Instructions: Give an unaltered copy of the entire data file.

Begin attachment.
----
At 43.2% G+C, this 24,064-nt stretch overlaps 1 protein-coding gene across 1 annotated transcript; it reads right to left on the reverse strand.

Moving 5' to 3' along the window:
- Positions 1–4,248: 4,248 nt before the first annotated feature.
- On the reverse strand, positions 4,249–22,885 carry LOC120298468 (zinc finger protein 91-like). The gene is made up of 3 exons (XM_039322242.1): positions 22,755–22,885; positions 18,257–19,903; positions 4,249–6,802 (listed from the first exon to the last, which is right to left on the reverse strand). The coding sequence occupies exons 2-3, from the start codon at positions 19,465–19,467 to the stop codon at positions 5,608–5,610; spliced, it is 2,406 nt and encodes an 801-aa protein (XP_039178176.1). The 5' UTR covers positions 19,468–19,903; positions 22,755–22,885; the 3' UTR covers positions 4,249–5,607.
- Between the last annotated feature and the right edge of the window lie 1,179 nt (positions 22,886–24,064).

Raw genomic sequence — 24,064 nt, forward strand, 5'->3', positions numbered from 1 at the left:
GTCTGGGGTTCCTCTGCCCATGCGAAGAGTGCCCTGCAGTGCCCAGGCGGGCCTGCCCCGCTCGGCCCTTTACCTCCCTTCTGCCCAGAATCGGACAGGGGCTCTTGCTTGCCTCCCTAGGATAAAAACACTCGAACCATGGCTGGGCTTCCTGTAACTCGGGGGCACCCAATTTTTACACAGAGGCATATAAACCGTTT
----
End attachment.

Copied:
At 43.2% G+C, this 24,064-nt stretch overlaps 1 protein-coding gene across 1 annotated transcript; it reads right to left on the reverse strand.

Moving 5' to 3' along the window:
- Positions 1–4,248: 4,248 nt before the first annotated feature.
- On the reverse strand, positions 4,249–22,885 carry LOC120298468 (zinc finger protein 91-like). The gene is made up of 3 exons (XM_039322242.1): positions 22,755–22,885; positions 18,257–19,903; positions 4,249–6,802 (listed from the first exon to the last, which is right to left on the reverse strand). The coding sequence occupies exons 2-3, from the start codon at positions 19,465–19,467 to the stop codon at positions 5,608–5,610; spliced, it is 2,406 nt and encodes an 801-aa protein (XP_039178176.1). The 5' UTR covers positions 19,468–19,903; positions 22,755–22,885; the 3' UTR covers positions 4,249–5,607.
- Between the last annotated feature and the right edge of the window lie 1,179 nt (positions 22,886–24,064).

Raw genomic sequence — 24,064 nt, forward strand, 5'->3', positions numbered from 1 at the left:
GTCTGGGGTTCCTCTGCCCATGCGAAGAGTGCCCTGCAGTGCCCAGGCGGGCCTGCCCCGCTCGGCCCTTTACCTCCCTTCTGCCCAGAATCGGACAGGGGCTCTTGCTTGCCTCCCTAGGATAAAAACACTCGAACCATGGCTGGGCTTCCTGTAACTCGGGGGCACCCAATTTTTACACAGAGGCATATAAACCGTTT